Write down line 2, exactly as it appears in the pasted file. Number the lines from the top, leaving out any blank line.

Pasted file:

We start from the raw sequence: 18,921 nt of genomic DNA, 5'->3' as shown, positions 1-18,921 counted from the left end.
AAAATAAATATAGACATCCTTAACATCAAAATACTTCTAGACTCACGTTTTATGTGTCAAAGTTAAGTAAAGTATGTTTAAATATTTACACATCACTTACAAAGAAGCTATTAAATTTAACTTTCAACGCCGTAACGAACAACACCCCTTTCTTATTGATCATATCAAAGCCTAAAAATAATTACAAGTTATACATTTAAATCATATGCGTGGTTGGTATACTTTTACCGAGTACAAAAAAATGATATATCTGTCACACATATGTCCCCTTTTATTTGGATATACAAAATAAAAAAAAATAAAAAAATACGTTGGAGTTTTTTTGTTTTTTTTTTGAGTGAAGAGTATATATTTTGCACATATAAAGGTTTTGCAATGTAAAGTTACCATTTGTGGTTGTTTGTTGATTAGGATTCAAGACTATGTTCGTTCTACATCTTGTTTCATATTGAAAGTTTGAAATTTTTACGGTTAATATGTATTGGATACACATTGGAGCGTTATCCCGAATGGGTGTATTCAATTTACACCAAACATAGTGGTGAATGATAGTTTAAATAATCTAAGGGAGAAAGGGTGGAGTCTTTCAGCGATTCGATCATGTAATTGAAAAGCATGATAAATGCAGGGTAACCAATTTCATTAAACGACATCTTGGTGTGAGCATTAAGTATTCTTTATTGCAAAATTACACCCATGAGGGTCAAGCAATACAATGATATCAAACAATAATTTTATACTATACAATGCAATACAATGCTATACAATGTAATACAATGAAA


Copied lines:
AAAATAAATATAGACATCCTTAACATCAAAATACTTCTAGACTCACGTTTTATGTGTCAAAGTTAAGTAAAGTATGTTTAAATATTTACACATCACTTACAAAGAAGCTATTAAATTTAACTTTCAACGCCGTAACGAACAACACCCCTTTCTTATTGATCATATCAAAGCCTAAAAATAATTACAAGTTATACATTTAAATCATATGCGTGGTTGGTATACTTTTACCGAGTACAAAAAAATGATATATCTGTCACACATATGTCCCCTTTTATTTGGATATACAAAATAAAAAAAAATAAAAAAATACGTTGGAGTTTTTTTGTTTTTTTTTTGAGTGAAGAGTATATATTTTGCACATATAAAGGTTTTGCAATGTAAAGTTACCATTTGTGGTTGTTTGTTGATTAGGATTCAAGACTATGTTCGTTCTACATCTTGTTTCATATTGAAAGTTTGAAATTTTTACGGTTAATATGTATTGGATACACATTGGAGCGTTATCCCGAATGGGTGTATTCAATTTACACCAAACATAGTGGTGAATGATAGTTTAAATAATCTAAGGGAGAAAGGGTGGAGTCTTTCAGCGATTCGATCATGTAATTGAAAAGCATGATAAATGCAGGGTAACCAATTTCATTAAACGACATCTTGGTGTGAGCATTAAGTATTCTTTATTGCAAAATTACACCCATGAGGGTCAAGCAATACAATGATATCAAACAATAATTTTATACTATACAATGCAATACAATGCTATACAATGTAATACAATGAAA